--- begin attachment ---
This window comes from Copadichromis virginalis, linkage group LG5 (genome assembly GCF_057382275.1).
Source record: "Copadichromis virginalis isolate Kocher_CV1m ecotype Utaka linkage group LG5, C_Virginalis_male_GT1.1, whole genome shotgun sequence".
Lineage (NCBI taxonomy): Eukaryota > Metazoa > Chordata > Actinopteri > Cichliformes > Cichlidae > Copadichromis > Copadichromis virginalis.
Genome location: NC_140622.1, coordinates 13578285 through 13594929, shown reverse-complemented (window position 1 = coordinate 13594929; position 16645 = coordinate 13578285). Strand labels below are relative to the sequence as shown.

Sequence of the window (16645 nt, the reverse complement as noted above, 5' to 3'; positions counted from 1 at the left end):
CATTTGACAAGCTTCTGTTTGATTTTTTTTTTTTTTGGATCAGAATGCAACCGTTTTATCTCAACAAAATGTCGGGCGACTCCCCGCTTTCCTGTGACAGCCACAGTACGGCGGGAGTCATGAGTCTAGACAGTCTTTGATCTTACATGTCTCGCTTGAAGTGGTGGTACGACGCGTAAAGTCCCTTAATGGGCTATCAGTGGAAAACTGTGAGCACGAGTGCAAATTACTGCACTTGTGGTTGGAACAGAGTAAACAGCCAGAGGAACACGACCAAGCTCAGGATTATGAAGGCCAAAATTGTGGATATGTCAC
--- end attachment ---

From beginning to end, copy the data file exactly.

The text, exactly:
This window comes from Copadichromis virginalis, linkage group LG5 (genome assembly GCF_057382275.1).
Source record: "Copadichromis virginalis isolate Kocher_CV1m ecotype Utaka linkage group LG5, C_Virginalis_male_GT1.1, whole genome shotgun sequence".
Lineage (NCBI taxonomy): Eukaryota > Metazoa > Chordata > Actinopteri > Cichliformes > Cichlidae > Copadichromis > Copadichromis virginalis.
Genome location: NC_140622.1, coordinates 13578285 through 13594929, shown reverse-complemented (window position 1 = coordinate 13594929; position 16645 = coordinate 13578285). Strand labels below are relative to the sequence as shown.

Sequence of the window (16645 nt, the reverse complement as noted above, 5' to 3'; positions counted from 1 at the left end):
CATTTGACAAGCTTCTGTTTGATTTTTTTTTTTTTTGGATCAGAATGCAACCGTTTTATCTCAACAAAATGTCGGGCGACTCCCCGCTTTCCTGTGACAGCCACAGTACGGCGGGAGTCATGAGTCTAGACAGTCTTTGATCTTACATGTCTCGCTTGAAGTGGTGGTACGACGCGTAAAGTCCCTTAATGGGCTATCAGTGGAAAACTGTGAGCACGAGTGCAAATTACTGCACTTGTGGTTGGAACAGAGTAAACAGCCAGAGGAACACGACCAAGCTCAGGATTATGAAGGCCAAAATTGTGGATATGTCAC